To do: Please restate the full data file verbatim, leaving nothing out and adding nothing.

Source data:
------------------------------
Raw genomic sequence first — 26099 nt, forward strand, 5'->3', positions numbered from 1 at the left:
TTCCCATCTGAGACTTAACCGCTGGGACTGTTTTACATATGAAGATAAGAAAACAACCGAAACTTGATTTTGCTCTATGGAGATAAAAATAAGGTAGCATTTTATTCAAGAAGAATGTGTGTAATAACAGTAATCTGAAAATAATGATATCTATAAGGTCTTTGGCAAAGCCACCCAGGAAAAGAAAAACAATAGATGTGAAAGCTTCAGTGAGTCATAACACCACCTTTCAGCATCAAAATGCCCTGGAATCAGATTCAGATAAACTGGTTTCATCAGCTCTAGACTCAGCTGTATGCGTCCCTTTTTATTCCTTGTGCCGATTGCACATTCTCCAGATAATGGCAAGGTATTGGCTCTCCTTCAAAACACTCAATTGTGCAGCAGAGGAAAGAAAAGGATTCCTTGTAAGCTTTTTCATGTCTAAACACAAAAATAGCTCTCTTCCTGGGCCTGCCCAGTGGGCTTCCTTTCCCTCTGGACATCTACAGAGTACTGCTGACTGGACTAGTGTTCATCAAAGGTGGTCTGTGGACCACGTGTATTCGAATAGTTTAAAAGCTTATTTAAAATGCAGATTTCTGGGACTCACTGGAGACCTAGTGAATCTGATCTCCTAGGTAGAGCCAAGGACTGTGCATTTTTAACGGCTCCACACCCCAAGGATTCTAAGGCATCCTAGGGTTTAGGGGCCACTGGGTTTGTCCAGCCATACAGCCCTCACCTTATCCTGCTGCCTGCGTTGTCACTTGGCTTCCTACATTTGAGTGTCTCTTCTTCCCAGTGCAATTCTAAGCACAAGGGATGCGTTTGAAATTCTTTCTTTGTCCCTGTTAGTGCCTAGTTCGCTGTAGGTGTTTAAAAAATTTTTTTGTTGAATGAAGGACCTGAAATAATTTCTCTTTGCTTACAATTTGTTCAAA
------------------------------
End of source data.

Raw genomic sequence first — 26099 nt, forward strand, 5'->3', positions numbered from 1 at the left:
TTCCCATCTGAGACTTAACCGCTGGGACTGTTTTACATATGAAGATAAGAAAACAACCGAAACTTGATTTTGCTCTATGGAGATAAAAATAAGGTAGCATTTTATTCAAGAAGAATGTGTGTAATAACAGTAATCTGAAAATAATGATATCTATAAGGTCTTTGGCAAAGCCACCCAGGAAAAGAAAAACAATAGATGTGAAAGCTTCAGTGAGTCATAACACCACCTTTCAGCATCAAAATGCCCTGGAATCAGATTCAGATAAACTGGTTTCATCAGCTCTAGACTCAGCTGTATGCGTCCCTTTTTATTCCTTGTGCCGATTGCACATTCTCCAGATAATGGCAAGGTATTGGCTCTCCTTCAAAACACTCAATTGTGCAGCAGAGGAAAGAAAAGGATTCCTTGTAAGCTTTTTCATGTCTAAACACAAAAATAGCTCTCTTCCTGGGCCTGCCCAGTGGGCTTCCTTTCCCTCTGGACATCTACAGAGTACTGCTGACTGGACTAGTGTTCATCAAAGGTGGTCTGTGGACCACGTGTATTCGAATAGTTTAAAAGCTTATTTAAAATGCAGATTTCTGGGACTCACTGGAGACCTAGTGAATCTGATCTCCTAGGTAGAGCCAAGGACTGTGCATTTTTAACGGCTCCACACCCCAAGGATTCTAAGGCATCCTAGGGTTTAGGGGCCACTGGGTTTGTCCAGCCATACAGCCCTCACCTTATCCTGCTGCCTGCGTTGTCACTTGGCTTCCTACATTTGAGTGTCTCTTCTTCCCAGTGCAATTCTAAGCACAAGGGATGCGTTTGAAATTCTTTCTTTGTCCCTGTTAGTGCCTAGTTCGCTGTAGGTGTTTAAAAAATTTTTTTGTTGAATGAAGGACCTGAAATAATTTCTCTTTGCTTACAATTTGTTCAAA